Not news, but here's a roundup of some of the thinking in North American economics departments about Thomas Piketty's Capital in the Twenty-First Century.
A broad collection of perspectives is available via the IGM Economic Experts Panel, although I think the way IGM phrased the question may have doomed it. Rather than asking about longer historical periods, Europe, or the future, it asked about the U.S. since the 1970s, and economists broadly agree to disagree with the relevance of Piketty's most parsimonious point about r > g, at least for that period.
Related to that are essays by Acemoglu and Johnson, who perhaps expectedly would rather talk about institutions than "laws" of capitalism, and slides by Justin Wolfers that draw from several other sources, including the ingeniously titled "Nit-Piketty" by Debraj Ray. Also available is the April book review in the New Republic by Robert Solow, a springtime review by Larry Summers, and a recent review in J Econ History by Alex Field.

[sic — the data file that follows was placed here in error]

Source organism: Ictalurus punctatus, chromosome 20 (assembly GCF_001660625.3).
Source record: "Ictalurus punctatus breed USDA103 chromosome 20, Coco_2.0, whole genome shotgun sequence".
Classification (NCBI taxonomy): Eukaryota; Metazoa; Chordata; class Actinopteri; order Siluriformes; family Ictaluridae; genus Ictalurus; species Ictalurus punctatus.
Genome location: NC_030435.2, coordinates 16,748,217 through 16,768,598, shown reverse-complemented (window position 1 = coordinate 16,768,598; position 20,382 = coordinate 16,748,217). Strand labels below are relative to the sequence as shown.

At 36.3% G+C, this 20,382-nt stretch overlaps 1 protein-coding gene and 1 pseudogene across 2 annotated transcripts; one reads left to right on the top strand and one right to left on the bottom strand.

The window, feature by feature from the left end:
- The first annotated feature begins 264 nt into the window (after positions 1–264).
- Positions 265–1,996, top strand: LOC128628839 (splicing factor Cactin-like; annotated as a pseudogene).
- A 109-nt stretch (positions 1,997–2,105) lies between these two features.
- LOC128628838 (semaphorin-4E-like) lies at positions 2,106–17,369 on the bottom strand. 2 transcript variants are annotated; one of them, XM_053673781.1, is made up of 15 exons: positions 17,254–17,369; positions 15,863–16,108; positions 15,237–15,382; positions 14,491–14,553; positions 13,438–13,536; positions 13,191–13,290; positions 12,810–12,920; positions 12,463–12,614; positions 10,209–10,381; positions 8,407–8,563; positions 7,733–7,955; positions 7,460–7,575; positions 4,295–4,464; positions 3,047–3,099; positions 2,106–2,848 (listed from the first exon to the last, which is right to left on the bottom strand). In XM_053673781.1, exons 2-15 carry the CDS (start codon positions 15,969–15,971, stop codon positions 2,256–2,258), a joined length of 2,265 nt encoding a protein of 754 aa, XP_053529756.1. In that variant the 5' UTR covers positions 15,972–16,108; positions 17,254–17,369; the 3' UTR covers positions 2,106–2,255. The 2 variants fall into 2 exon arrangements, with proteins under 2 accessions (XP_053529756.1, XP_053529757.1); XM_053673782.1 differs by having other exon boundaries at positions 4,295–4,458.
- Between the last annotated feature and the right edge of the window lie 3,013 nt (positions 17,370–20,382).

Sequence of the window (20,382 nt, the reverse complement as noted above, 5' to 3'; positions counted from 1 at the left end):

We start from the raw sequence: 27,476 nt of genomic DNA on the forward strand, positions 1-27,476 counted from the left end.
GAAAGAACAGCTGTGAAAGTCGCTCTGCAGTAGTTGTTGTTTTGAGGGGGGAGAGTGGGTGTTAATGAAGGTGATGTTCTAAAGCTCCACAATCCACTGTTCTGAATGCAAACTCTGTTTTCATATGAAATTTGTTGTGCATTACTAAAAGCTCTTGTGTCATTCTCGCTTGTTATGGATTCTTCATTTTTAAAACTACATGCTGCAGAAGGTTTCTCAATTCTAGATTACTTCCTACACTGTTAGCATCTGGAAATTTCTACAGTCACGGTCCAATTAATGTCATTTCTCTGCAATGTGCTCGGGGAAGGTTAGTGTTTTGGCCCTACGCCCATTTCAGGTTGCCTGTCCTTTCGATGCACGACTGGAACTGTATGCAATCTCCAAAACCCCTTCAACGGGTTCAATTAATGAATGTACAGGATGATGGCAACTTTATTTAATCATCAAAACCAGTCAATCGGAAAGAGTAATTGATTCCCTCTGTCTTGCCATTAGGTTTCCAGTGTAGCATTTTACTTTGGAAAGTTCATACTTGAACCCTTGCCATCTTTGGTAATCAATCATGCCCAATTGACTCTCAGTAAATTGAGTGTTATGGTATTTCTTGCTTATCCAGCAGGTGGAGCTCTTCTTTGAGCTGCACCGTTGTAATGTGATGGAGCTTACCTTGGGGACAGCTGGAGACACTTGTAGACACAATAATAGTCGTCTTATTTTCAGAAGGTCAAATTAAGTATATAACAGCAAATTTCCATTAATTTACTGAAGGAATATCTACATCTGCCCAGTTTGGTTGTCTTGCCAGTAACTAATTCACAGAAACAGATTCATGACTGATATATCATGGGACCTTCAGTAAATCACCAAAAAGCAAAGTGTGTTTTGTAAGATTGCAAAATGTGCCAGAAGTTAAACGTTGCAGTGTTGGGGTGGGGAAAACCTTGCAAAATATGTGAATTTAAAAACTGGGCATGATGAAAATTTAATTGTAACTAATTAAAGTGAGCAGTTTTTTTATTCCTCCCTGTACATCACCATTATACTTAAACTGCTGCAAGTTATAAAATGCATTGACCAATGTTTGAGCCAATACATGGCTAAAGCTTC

I think two of the main points about the relevance of Piketty's work to understanding modern inequality are that (1) a lot of U.S. inequality seems to be driven by labor income and/or technology, and not plausibly by excess growth of wealth over income as suggested by the r > g argument; and (2) how big r is relative to g may ultimately be an empirical question, but the empirical estimates vary depending on the time period and the definition of capital, and the theoretical reasons are also important (i.e., Eric Maskin's point that r and g are both determined by other stuff). I'm sure I've missed other important points!